11 August 2010

A summer like no other: torquing in Technicolor on the cheap

One of the great things about summer for perpetual campaigning is that cabinet ministers can spit out sheer nonsense and reporters for the local paper won’t even bother to ask pesky questions.

Like how will an imaginary project could ever  lower carbon emissions in the real world.

And in this bucolic world, where minister’s publicists apparently don’t have to pitch a puff piece, even one of the most incompetent of ministers can sound like she knows something.

The result is better than the stuff pumped out by the official government publicity system:  in this case, the reporter’s name goes on the piece and it appears in a local newspaper. Having gone through a supposed editorial review, the resulting piece suddenly has way more credibility than it actually deserves.

Charlene Johnson – arguably the second biggest bumbler in the current provincial administration  - recently got the chance to dazzle readers of the Western Star with her thoughts on how the province has an opportunity to lead the world in tackling global warming.

“There are opportunities to use energy more efficiently, displace fossil-fuel based power generated by Holyrood with renewable energy from Lower Churchill, and ensure we continue to manage our land and forests in ways that store greenhouse gases rather than release them to the atmosphere,” Johnson said.

If Johnson knew something more than her briefing books or was willing to speak frankly, she’d acknowledge a couple of relevant points here.

The most obvious is that the Lower Churchill doesn’t exist and likely won’t exist within the next decade or two.  As such, any ideas about reducing emissions from Holyrood using the Lower Churchill is just pure bullshit.

Second, the government’s energy plan places economic benefits ahead of environmental ones.  It isn’t about sustainable development or reducing the province’s greenhouse gas emissions.  It isn’t an energy plan or environmental plan as much as it is a business plan.

Everything is held hostage to the LC anyway, but the project talks about ways of building new energy generation for export.  It doesn’t address local needs at all.  If it did, the plan would set policies that encouraged energy conservation on the island and the development of new generation that has a low environmental impact.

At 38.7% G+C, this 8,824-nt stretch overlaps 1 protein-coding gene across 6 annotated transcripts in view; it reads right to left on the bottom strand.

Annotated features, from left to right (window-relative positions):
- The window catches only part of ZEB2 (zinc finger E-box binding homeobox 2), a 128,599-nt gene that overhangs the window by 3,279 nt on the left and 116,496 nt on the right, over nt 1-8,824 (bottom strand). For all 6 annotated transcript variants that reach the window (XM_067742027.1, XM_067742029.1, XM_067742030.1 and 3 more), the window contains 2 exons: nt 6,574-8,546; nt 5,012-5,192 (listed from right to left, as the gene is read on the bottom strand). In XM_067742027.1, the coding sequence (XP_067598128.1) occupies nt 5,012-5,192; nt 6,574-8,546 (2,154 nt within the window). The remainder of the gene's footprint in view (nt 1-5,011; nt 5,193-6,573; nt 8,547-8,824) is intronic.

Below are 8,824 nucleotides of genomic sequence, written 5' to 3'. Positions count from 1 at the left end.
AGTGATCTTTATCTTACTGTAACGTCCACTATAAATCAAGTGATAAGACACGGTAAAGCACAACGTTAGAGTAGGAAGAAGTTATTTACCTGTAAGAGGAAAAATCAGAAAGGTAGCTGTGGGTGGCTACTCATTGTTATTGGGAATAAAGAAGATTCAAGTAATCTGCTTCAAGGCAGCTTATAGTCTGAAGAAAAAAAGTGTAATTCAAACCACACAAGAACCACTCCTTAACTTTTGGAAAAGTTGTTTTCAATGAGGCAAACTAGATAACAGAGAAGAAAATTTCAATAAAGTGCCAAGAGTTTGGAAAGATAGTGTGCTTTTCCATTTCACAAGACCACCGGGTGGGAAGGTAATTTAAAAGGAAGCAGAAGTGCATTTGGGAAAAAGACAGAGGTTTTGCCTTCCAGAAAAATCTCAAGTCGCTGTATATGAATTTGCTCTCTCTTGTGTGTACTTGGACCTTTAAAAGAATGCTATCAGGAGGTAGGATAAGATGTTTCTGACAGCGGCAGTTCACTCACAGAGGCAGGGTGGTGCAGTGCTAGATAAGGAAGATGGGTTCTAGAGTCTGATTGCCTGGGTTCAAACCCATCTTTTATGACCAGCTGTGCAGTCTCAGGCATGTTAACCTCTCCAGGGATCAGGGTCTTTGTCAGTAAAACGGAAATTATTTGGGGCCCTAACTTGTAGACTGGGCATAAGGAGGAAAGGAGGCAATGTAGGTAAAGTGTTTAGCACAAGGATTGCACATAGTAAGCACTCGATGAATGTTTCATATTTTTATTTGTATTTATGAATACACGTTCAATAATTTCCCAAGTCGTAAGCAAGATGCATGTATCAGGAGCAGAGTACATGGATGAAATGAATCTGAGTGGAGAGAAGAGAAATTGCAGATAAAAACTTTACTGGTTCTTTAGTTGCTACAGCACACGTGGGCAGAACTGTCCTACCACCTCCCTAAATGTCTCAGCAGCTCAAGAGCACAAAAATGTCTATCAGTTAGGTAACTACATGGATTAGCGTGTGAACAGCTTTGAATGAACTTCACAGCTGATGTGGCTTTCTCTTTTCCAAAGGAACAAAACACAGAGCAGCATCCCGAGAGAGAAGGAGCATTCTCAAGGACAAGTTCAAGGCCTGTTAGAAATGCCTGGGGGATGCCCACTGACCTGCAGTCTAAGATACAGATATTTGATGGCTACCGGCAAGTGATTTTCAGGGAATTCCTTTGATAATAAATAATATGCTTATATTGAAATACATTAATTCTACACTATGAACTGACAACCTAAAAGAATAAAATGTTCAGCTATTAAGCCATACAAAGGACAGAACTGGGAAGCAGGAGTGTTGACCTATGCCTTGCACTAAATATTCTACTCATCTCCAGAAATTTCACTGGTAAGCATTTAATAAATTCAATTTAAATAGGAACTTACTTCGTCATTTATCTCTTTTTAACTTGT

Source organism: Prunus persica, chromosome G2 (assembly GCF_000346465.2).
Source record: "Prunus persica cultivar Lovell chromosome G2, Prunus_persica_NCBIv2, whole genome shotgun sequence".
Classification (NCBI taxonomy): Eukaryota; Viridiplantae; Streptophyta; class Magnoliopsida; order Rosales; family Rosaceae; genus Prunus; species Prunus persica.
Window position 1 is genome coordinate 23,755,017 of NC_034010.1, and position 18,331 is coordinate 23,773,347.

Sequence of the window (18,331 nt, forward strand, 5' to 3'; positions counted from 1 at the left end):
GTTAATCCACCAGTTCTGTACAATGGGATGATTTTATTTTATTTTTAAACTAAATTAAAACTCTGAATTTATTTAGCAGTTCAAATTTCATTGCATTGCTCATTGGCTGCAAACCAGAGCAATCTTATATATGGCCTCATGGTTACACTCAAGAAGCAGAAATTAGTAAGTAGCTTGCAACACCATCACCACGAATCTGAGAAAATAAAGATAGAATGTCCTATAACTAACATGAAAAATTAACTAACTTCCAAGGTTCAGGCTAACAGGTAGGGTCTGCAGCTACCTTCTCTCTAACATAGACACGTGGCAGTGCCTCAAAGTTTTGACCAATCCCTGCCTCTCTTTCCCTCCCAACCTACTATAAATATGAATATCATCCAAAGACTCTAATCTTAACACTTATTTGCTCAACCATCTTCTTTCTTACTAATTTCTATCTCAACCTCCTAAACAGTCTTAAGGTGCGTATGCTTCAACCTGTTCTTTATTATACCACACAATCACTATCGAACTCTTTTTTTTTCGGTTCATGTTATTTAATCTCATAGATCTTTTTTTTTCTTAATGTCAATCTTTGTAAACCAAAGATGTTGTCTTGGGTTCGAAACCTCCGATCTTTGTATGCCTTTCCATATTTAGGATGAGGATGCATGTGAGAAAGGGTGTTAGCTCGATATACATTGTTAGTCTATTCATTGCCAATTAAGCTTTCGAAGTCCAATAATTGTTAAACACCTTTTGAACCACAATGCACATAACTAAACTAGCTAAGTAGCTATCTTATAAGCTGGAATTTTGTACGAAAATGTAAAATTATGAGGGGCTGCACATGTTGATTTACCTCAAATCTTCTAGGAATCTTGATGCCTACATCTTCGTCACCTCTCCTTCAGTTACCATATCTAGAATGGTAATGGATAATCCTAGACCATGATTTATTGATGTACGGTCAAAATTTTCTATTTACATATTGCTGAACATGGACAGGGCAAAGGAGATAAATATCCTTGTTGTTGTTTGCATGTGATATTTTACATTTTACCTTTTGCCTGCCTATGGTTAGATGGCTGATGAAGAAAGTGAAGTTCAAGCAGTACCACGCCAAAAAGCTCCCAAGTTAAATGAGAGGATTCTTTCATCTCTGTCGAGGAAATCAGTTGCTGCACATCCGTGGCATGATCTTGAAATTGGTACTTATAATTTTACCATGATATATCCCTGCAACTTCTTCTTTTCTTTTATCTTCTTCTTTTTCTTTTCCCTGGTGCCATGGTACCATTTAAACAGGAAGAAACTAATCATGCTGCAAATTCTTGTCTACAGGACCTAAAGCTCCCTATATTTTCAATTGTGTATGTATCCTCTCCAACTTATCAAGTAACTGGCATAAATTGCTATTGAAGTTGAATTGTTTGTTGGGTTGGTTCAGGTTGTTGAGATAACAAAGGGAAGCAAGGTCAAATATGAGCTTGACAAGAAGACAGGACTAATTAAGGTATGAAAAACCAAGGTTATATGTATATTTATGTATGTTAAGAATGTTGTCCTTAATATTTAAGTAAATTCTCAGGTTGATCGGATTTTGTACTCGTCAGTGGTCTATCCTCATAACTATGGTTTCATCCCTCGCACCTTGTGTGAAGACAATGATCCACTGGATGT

You can see this rejection of local needs in the Lower Churchill environmental review documents, for example. The first thing that strikes you is that the LC isn’t needed to meet current or anticipated energy needs on the island. 

Those demands are so minor that a combined program of conservation (including improved efficiency) coupled with new generation (more than 54 MWs of wind) would meet any demand anticipated in the LC documents.  And just remember that document was drawn up in a world where all that hydro from Abitibi’s Grand Falls-Windsor operation was making jobs in central Newfoundland.

As for Labrador, the Lower Churchill documents plan to continue using diesel generation, despite the fact power lines for the Lower Churchill would pass right by some of the communities it plans to leave on diesel generation. As astonishing that seems, that is the project the province’s environment minister is holding out as a way of dealing with emissions in the province.

This is not a new idea, by the way.  The 2005 climate change action plan contains the same fundamental bias in favour of large, expensive megaprojects.  It anything but a modest development of wind energy because wind is supposedly intermittent.  However, experience elsewhere shows that wind can deliver consistent power levels if a series of projects over a wide area are joined together and managed effectively.

There are opportunities for Newfoundland and Labrador in the fight against global warming.  The problem is that the provincial government policy rejects ideas that could take advantage of those opportunities or puts obstacles in their way.

Anyone can see the fundamental problems in the provincial government’s policy – it doesn’t actually have a sustainable development act or a green energy policy, for example – if one had the time or took the time to read.

Fortunately for Charlene, the crowd at the Western Star didn’t have the time to get ready for her.  As a result she gets to spout complete bullshit and have the Star present as if it were gold.

What better way for a bumbling minister top spend August than torquing in Technicolor on the cheap.

- srbp -